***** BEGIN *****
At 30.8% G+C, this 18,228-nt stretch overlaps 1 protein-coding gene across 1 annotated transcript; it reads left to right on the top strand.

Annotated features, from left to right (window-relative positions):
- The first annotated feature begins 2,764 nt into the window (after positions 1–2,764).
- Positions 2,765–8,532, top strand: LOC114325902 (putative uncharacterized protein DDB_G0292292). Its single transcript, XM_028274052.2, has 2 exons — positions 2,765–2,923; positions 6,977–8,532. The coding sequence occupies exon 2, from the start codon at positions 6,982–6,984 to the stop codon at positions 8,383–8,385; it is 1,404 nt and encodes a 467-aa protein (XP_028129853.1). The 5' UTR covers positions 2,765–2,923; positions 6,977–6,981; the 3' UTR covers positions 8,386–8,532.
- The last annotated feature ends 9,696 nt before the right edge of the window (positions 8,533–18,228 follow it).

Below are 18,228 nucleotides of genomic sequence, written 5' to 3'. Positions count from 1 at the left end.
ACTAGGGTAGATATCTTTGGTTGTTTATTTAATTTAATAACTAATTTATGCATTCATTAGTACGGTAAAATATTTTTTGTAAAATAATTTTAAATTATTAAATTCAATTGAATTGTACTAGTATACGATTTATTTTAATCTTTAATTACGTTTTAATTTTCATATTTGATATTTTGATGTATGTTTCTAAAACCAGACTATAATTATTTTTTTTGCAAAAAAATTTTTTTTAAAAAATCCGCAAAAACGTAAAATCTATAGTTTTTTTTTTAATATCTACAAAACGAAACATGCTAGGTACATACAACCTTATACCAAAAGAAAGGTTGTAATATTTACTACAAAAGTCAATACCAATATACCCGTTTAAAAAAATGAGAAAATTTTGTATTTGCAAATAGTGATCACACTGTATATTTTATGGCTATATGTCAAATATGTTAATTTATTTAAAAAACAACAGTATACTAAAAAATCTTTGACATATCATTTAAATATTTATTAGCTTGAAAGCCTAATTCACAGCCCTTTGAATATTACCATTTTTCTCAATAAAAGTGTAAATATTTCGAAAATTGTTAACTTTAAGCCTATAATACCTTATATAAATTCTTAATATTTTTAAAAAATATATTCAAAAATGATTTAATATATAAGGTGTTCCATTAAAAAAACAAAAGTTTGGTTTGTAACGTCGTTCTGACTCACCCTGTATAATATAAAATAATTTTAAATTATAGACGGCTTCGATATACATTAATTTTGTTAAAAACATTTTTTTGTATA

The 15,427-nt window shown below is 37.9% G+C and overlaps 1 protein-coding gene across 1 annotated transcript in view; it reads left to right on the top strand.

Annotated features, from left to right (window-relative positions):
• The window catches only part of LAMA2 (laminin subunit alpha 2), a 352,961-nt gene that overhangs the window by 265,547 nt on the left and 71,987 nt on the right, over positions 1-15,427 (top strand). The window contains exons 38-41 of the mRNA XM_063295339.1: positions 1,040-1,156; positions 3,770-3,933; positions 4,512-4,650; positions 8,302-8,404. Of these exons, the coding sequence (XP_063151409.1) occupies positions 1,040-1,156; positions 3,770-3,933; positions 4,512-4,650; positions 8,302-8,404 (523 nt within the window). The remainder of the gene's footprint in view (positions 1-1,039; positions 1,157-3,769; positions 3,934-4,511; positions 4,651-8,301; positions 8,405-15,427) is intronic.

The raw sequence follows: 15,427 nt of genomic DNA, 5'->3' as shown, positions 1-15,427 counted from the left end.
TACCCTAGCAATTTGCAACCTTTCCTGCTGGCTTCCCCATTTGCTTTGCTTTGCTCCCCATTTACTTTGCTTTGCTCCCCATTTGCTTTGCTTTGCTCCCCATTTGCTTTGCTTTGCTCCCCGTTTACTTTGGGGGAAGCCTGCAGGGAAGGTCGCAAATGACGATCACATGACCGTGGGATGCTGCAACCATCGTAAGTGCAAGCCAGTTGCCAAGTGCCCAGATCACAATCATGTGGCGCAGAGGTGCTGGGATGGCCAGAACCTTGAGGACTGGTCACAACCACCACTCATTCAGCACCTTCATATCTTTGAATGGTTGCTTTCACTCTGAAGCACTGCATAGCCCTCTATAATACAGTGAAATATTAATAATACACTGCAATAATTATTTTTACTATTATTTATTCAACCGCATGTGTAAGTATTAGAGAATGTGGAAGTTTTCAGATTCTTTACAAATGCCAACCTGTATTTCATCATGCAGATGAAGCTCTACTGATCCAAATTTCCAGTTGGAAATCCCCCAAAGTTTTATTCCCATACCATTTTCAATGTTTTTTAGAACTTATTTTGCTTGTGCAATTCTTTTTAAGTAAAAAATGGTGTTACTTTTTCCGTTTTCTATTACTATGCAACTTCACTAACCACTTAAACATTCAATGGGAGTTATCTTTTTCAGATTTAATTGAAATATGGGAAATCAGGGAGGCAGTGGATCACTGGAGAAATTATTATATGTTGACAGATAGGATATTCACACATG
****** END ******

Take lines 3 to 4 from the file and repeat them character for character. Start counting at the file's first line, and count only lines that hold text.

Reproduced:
- The first annotated feature begins 2,764 nt into the window (after positions 1–2,764).
- Positions 2,765–8,532, top strand: LOC114325902 (putative uncharacterized protein DDB_G0292292). Its single transcript, XM_028274052.2, has 2 exons — positions 2,765–2,923; positions 6,977–8,532. The coding sequence occupies exon 2, from the start codon at positions 6,982–6,984 to the stop codon at positions 8,383–8,385; it is 1,404 nt and encodes a 467-aa protein (XP_028129853.1). The 5' UTR covers positions 2,765–2,923; positions 6,977–6,981; the 3' UTR covers positions 8,386–8,532.